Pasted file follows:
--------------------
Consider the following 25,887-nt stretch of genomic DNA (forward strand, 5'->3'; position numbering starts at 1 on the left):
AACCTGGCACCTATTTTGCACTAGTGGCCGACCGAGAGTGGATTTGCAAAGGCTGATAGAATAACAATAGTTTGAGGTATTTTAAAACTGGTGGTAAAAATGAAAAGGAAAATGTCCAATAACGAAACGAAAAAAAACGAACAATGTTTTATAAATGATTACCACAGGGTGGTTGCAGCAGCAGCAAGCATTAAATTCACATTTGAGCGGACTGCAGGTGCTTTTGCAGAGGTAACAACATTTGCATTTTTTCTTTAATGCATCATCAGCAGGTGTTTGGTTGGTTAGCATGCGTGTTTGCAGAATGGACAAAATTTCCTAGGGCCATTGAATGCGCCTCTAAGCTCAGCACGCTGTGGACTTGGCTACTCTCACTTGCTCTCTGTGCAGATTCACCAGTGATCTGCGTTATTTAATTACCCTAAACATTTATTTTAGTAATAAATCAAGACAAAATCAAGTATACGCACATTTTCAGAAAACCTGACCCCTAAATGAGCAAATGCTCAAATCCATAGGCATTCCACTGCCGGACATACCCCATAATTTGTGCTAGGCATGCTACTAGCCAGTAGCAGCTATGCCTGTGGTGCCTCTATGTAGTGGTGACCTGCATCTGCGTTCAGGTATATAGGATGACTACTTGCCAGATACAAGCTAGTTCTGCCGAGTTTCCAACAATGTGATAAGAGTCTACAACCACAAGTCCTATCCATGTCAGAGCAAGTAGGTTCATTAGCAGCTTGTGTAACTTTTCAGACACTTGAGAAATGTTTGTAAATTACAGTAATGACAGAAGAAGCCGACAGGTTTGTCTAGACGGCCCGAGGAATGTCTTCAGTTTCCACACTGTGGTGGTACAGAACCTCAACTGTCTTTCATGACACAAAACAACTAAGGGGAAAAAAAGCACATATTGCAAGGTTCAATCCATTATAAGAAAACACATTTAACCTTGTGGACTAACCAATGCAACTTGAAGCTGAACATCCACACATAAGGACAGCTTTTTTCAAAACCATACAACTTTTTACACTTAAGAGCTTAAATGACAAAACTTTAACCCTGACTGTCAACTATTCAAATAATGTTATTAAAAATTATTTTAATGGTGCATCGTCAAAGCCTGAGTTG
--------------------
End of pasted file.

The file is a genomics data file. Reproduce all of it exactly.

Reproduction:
Consider the following 25,887-nt stretch of genomic DNA (forward strand, 5'->3'; position numbering starts at 1 on the left):
AACCTGGCACCTATTTTGCACTAGTGGCCGACCGAGAGTGGATTTGCAAAGGCTGATAGAATAACAATAGTTTGAGGTATTTTAAAACTGGTGGTAAAAATGAAAAGGAAAATGTCCAATAACGAAACGAAAAAAAACGAACAATGTTTTATAAATGATTACCACAGGGTGGTTGCAGCAGCAGCAAGCATTAAATTCACATTTGAGCGGACTGCAGGTGCTTTTGCAGAGGTAACAACATTTGCATTTTTTCTTTAATGCATCATCAGCAGGTGTTTGGTTGGTTAGCATGCGTGTTTGCAGAATGGACAAAATTTCCTAGGGCCATTGAATGCGCCTCTAAGCTCAGCACGCTGTGGACTTGGCTACTCTCACTTGCTCTCTGTGCAGATTCACCAGTGATCTGCGTTATTTAATTACCCTAAACATTTATTTTAGTAATAAATCAAGACAAAATCAAGTATACGCACATTTTCAGAAAACCTGACCCCTAAATGAGCAAATGCTCAAATCCATAGGCATTCCACTGCCGGACATACCCCATAATTTGTGCTAGGCATGCTACTAGCCAGTAGCAGCTATGCCTGTGGTGCCTCTATGTAGTGGTGACCTGCATCTGCGTTCAGGTATATAGGATGACTACTTGCCAGATACAAGCTAGTTCTGCCGAGTTTCCAACAATGTGATAAGAGTCTACAACCACAAGTCCTATCCATGTCAGAGCAAGTAGGTTCATTAGCAGCTTGTGTAACTTTTCAGACACTTGAGAAATGTTTGTAAATTACAGTAATGACAGAAGAAGCCGACAGGTTTGTCTAGACGGCCCGAGGAATGTCTTCAGTTTCCACACTGTGGTGGTACAGAACCTCAACTGTCTTTCATGACACAAAACAACTAAGGGGAAAAAAAGCACATATTGCAAGGTTCAATCCATTATAAGAAAACACATTTAACCTTGTGGACTAACCAATGCAACTTGAAGCTGAACATCCACACATAAGGACAGCTTTTTTCAAAACCATACAACTTTTTACACTTAAGAGCTTAAATGACAAAACTTTAACCCTGACTGTCAACTATTCAAATAATGTTATTAAAAATTATTTTAATGGTGCATCGTCAAAGCCTGAGTTG